Mike McClain was on the same high school chess team as my son. They came in second in the State of Illinois [on tiebreak] in his Senior year when they were seniors. This was Bradley-Bourbonannis High School [I have taught chess there]. By the way, Mike played the Goring Gambit and Smith Morra Gambit [influenced by my son and I :)] .

Now Mike lives in California and gave up his regular fairly high playing job to be a poker pro. He earns his living mostly playing poker on the internet. Some will say this is "gambling" but it is really not. "Gambling" is when you play a game for money and the results are based on luck. So when a pro plays and wins enough to earn a living he is not "gambling" :)

Mike played in the most recent WSOP [World Series of Poker]. The attendance set a new record with approximately 2600 players each paying $10,000 to enter the tournament. So the total prize fund was $26, 000, 000. However the prize money does not all go to the first place winner. I think the prize money went down for about 100 places. First place was $5,000,000, however. Mike played very well and progressed through the tournament until there were only 9 players left. In other words, Mike was at the "final table" of this Texas Holdem Championship. The largest poker tournament in history. For those interested in poker this will be on television nationally and will be televised for several days. Mike at one time had $1,600,000 in chips but then had "pocket rockets" as his first 2 hole cards. [This means AA (two Aces), the best possible starting hand]. He played the hand out but, unfortunately, lost the hand and then later lost a little more and his chips were down to a little more than $800,000. Because of the size of the tournament he had the lowest number of chips at that final table! [26 million dollars in chips at the table]. For those who are interested, here was his final hand: Again Mike had AA [ two Aces] as his starting cards--the very best--starting hand in Texas No Limit poker. His opponent [who eventually won the tournament] started with TT [two ten's]. Mike started the betting with $150,000 and his opponent [quite correctly] raised another $500,000 and Mike [quite correctly] bet all the rest of his chips. Unfortunately, and against the odds, his opponent "caught" another T and won the hand and Mike lost all his chips and was out of the tournament. He still received $450,000 for 9th place --but oh if he had won that hand--he might have placed higher and maybe won a million!? :)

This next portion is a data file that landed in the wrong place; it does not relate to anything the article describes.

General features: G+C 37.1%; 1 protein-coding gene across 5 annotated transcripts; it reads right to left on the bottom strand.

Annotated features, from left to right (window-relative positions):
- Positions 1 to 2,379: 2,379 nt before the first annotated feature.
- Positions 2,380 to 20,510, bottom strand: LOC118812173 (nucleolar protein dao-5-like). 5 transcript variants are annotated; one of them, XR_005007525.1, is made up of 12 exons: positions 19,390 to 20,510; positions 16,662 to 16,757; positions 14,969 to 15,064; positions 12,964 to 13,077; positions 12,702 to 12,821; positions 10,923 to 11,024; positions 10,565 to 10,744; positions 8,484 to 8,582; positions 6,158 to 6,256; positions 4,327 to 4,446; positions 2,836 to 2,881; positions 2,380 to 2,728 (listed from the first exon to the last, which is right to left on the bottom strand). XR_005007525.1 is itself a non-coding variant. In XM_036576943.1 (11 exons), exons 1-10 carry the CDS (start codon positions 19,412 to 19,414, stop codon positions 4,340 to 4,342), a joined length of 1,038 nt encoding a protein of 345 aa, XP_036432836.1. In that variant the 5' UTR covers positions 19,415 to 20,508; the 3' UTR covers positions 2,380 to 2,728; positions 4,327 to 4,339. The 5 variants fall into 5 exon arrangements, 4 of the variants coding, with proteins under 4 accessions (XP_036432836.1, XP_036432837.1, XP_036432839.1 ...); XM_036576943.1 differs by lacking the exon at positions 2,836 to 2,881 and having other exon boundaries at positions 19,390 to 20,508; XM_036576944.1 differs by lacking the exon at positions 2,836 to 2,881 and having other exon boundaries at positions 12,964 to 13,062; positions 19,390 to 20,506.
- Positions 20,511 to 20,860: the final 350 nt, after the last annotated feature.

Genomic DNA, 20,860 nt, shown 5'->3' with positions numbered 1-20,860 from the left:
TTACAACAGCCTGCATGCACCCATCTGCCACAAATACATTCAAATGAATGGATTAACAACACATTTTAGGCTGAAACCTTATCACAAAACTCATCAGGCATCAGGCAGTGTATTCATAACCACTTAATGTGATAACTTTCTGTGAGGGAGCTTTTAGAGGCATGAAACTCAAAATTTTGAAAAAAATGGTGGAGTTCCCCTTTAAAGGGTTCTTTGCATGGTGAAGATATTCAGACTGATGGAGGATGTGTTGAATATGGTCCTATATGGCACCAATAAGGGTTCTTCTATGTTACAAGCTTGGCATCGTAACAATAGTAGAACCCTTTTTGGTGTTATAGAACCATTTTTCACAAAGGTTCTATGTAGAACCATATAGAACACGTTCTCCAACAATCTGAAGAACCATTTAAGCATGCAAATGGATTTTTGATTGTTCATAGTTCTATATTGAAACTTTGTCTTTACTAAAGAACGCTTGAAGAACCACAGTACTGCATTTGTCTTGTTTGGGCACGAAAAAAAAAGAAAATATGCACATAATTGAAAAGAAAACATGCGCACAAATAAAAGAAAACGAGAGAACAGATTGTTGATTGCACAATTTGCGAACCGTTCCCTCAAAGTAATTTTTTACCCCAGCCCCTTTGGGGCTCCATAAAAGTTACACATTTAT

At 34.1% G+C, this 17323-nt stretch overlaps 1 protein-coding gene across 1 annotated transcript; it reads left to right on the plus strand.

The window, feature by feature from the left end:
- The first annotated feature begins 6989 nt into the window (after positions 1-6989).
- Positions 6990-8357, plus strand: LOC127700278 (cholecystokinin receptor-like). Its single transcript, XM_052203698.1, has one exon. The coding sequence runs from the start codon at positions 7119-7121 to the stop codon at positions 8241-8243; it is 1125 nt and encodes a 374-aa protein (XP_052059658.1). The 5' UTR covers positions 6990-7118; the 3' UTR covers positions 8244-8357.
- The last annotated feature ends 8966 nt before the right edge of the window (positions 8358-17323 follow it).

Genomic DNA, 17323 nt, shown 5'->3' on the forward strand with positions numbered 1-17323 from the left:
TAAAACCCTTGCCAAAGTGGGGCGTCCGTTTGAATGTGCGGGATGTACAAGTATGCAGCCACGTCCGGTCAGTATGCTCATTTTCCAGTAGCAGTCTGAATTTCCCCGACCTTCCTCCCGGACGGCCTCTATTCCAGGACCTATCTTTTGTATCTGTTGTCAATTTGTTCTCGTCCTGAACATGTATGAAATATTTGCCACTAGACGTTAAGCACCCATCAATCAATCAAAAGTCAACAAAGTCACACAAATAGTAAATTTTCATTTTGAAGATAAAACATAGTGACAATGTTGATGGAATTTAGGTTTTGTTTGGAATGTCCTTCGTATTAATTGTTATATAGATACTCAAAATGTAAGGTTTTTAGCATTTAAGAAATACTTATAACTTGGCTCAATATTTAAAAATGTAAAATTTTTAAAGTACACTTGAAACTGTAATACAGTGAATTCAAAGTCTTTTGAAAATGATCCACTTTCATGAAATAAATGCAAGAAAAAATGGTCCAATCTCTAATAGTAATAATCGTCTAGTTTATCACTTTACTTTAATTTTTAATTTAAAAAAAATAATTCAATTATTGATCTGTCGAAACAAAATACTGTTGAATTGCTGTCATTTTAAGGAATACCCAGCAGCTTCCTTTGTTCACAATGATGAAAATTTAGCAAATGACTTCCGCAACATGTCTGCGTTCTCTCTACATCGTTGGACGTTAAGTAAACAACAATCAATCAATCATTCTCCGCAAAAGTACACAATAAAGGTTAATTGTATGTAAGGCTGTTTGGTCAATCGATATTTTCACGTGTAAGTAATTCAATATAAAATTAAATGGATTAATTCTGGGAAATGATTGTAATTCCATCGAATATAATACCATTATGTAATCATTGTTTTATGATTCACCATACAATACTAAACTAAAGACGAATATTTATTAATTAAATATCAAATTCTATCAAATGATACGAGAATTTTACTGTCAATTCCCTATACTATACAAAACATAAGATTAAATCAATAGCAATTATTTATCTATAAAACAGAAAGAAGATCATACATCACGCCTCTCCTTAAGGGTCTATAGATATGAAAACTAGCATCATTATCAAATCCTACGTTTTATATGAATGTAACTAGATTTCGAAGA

Daniel Harrington was also at the final table. He was a chess player and then became a backgammon pro and used to earn his money at backgammon. Then he switched to poker which [apparently] is even more lucrative. :) Dan was the 1995 WSOP Champion. [Are you reading this Tunc?]

So, apparently, unless you are a super grand master--chess is for fun and intellectual stimulation. Also, duplicate bridge is mostly "for fun". Backgammon is a game where you can be a pro and earn a living. Poker is a game where you can be a pro and usually earn even a better living than you usually can at Backgammon. :)

For those interested in internet poker you may wish to go to the web site for PokerRoom.com and then look at the tables playing and go to the highest limit tables of Texas Holdem and you may see the name "ponzponz" playing :) [My nickname is ponz or ponzponz, as I wrote a couple of books on the Ponziani Opening in chess.]


© 2004 Dave Taylor. All rights reserved.